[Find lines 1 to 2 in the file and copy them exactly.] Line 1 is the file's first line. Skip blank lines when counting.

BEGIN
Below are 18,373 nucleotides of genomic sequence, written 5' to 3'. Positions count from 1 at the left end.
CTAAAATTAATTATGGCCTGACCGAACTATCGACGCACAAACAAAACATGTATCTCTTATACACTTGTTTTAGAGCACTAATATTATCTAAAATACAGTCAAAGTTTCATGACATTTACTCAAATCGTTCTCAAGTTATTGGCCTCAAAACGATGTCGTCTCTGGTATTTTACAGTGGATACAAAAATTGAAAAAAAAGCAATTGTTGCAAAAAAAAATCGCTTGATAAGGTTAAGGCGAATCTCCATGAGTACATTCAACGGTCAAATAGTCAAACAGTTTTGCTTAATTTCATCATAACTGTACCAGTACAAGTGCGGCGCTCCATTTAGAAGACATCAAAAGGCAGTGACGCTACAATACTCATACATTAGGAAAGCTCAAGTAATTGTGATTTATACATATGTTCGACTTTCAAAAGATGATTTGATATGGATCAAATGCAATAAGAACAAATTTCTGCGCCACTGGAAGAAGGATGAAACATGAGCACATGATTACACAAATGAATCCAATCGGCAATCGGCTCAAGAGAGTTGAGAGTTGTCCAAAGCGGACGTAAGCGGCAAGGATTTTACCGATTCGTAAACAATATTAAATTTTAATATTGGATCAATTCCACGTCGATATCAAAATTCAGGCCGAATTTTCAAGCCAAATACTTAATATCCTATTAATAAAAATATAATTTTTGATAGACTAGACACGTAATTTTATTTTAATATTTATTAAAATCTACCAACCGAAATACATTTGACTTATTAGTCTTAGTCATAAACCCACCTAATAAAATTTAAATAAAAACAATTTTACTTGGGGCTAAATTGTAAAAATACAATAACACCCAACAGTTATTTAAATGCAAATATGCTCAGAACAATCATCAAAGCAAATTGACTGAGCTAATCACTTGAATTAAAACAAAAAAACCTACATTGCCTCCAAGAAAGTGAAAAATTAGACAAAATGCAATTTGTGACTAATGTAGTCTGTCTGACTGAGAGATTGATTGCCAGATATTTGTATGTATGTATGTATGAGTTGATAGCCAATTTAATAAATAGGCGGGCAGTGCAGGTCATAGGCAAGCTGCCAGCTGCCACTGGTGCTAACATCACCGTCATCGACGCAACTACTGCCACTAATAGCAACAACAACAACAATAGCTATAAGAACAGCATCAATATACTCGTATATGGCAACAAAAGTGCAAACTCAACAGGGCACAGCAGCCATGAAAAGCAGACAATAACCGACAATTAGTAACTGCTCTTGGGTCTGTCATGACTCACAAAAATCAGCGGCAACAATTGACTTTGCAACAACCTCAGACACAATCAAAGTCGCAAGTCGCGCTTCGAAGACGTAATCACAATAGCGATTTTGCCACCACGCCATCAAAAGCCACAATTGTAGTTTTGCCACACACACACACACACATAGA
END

Below are 18,373 nucleotides of genomic sequence, written 5' to 3'. Positions count from 1 at the left end.
CTAAAATTAATTATGGCCTGACCGAACTATCGACGCACAAACAAAACATGTATCTCTTATACACTTGTTTTAGAGCACTAATATTATCTAAAATACAGTCAAAGTTTCATGACATTTACTCAAATCGTTCTCAAGTTATTGGCCTCAAAACGATGTCGTCTCTGGTATTTTACAGTGGATACAAAAATTGAAAAAAAAGCAATTGTTGCAAAAAAAAATCGCTTGATAAGGTTAAGGCGAATCTCCATGAGTACATTCAACGGTCAAATAGTCAAACAGTTTTGCTTAATTTCATCATAACTGTACCAGTACAAGTGCGGCGCTCCATTTAGAAGACATCAAAAGGCAGTGACGCTACAATACTCATACATTAGGAAAGCTCAAGTAATTGTGATTTATACATATGTTCGACTTTCAAAAGATGATTTGATATGGATCAAATGCAATAAGAACAAATTTCTGCGCCACTGGAAGAAGGATGAAACATGAGCACATGATTACACAAATGAATCCAATCGGCAATCGGCTCAAGAGAGTTGAGAGTTGTCCAAAGCGGACGTAAGCGGCAAGGATTTTACCGATTCGTAAACAATATTAAATTTTAATATTGGATCAATTCCACGTCGATATCAAAATTCAGGCCGAATTTTCAAGCCAAATACTTAATATCCTATTAATAAAAATATAATTTTTGATAGACTAGACACGTAATTTTATTTTAATATTTATTAAAATCTACCAACCGAAATACATTTGACTTATTAGTCTTAGTCATAAACCCACCTAATAAAATTTAAATAAAAACAATTTTACTTGGGGCTAAATTGTAAAAATACAATAACACCCAACAGTTATTTAAATGCAAATATGCTCAGAACAATCATCAAAGCAAATTGACTGAGCTAATCACTTGAATTAAAACAAAAAAACCTACATTGCCTCCAAGAAAGTGAAAAATTAGACAAAATGCAATTTGTGACTAATGTAGTCTGTCTGACTGAGAGATTGATTGCCAGATATTTGTATGTATGTATGTATGAGTTGATAGCCAATTTAATAAATAGGCGGGCAGTGCAGGTCATAGGCAAGCTGCCAGCTGCCACTGGTGCTAACATCACCGTCATCGACGCAACTACTGCCACTAATAGCAACAACAACAACAATAGCTATAAGAACAGCATCAATATACTCGTATATGGCAACAAAAGTGCAAACTCAACAGGGCACAGCAGCCATGAAAAGCAGACAATAACCGACAATTAGTAACTGCTCTTGGGTCTGTCATGACTCACAAAAATCAGCGGCAACAATTGACTTTGCAACAACCTCAGACACAATCAAAGTCGCAAGTCGCGCTTCGAAGACGTAATCACAATAGCGATTTTGCCACCACGCCATCAAAAGCCACAATTGTAGTTTTGCCACACACACACACACACATAGA